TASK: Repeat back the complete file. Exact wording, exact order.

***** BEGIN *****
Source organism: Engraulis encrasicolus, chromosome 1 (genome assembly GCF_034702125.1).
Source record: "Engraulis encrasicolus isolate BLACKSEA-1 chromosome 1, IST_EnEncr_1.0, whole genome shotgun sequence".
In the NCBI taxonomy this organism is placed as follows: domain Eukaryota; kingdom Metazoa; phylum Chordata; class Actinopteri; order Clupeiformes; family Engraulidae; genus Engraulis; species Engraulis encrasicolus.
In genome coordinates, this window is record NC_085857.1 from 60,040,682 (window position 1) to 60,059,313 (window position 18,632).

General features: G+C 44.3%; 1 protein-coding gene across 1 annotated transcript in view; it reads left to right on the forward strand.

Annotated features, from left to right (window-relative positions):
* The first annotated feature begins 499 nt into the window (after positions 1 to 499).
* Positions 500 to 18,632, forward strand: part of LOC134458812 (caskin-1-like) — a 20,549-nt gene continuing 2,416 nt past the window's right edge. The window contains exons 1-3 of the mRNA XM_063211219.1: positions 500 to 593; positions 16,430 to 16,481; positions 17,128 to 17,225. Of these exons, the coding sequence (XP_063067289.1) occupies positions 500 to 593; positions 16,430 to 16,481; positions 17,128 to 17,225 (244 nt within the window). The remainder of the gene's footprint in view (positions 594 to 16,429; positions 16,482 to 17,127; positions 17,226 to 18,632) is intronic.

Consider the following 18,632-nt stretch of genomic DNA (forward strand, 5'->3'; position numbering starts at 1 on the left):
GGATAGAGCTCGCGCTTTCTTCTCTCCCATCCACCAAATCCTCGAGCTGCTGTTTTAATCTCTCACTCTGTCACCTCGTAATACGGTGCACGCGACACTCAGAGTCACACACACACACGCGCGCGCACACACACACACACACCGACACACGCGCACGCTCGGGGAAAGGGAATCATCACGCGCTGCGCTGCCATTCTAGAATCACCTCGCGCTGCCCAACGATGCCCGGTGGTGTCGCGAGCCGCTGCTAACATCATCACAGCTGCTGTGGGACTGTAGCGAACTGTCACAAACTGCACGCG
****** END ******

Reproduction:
Source organism: Engraulis encrasicolus, chromosome 1 (genome assembly GCF_034702125.1).
Source record: "Engraulis encrasicolus isolate BLACKSEA-1 chromosome 1, IST_EnEncr_1.0, whole genome shotgun sequence".
In the NCBI taxonomy this organism is placed as follows: domain Eukaryota; kingdom Metazoa; phylum Chordata; class Actinopteri; order Clupeiformes; family Engraulidae; genus Engraulis; species Engraulis encrasicolus.
In genome coordinates, this window is record NC_085857.1 from 60,040,682 (window position 1) to 60,059,313 (window position 18,632).

General features: G+C 44.3%; 1 protein-coding gene across 1 annotated transcript in view; it reads left to right on the forward strand.

Annotated features, from left to right (window-relative positions):
* The first annotated feature begins 499 nt into the window (after positions 1 to 499).
* Positions 500 to 18,632, forward strand: part of LOC134458812 (caskin-1-like) — a 20,549-nt gene continuing 2,416 nt past the window's right edge. The window contains exons 1-3 of the mRNA XM_063211219.1: positions 500 to 593; positions 16,430 to 16,481; positions 17,128 to 17,225. Of these exons, the coding sequence (XP_063067289.1) occupies positions 500 to 593; positions 16,430 to 16,481; positions 17,128 to 17,225 (244 nt within the window). The remainder of the gene's footprint in view (positions 594 to 16,429; positions 16,482 to 17,127; positions 17,226 to 18,632) is intronic.

Consider the following 18,632-nt stretch of genomic DNA (forward strand, 5'->3'; position numbering starts at 1 on the left):
GGATAGAGCTCGCGCTTTCTTCTCTCCCATCCACCAAATCCTCGAGCTGCTGTTTTAATCTCTCACTCTGTCACCTCGTAATACGGTGCACGCGACACTCAGAGTCACACACACACACGCGCGCGCACACACACACACACACCGACACACGCGCACGCTCGGGGAAAGGGAATCATCACGCGCTGCGCTGCCATTCTAGAATCACCTCGCGCTGCCCAACGATGCCCGGTGGTGTCGCGAGCCGCTGCTAACATCATCACAGCTGCTGTGGGACTGTAGCGAACTGTCACAAACTGCACGCG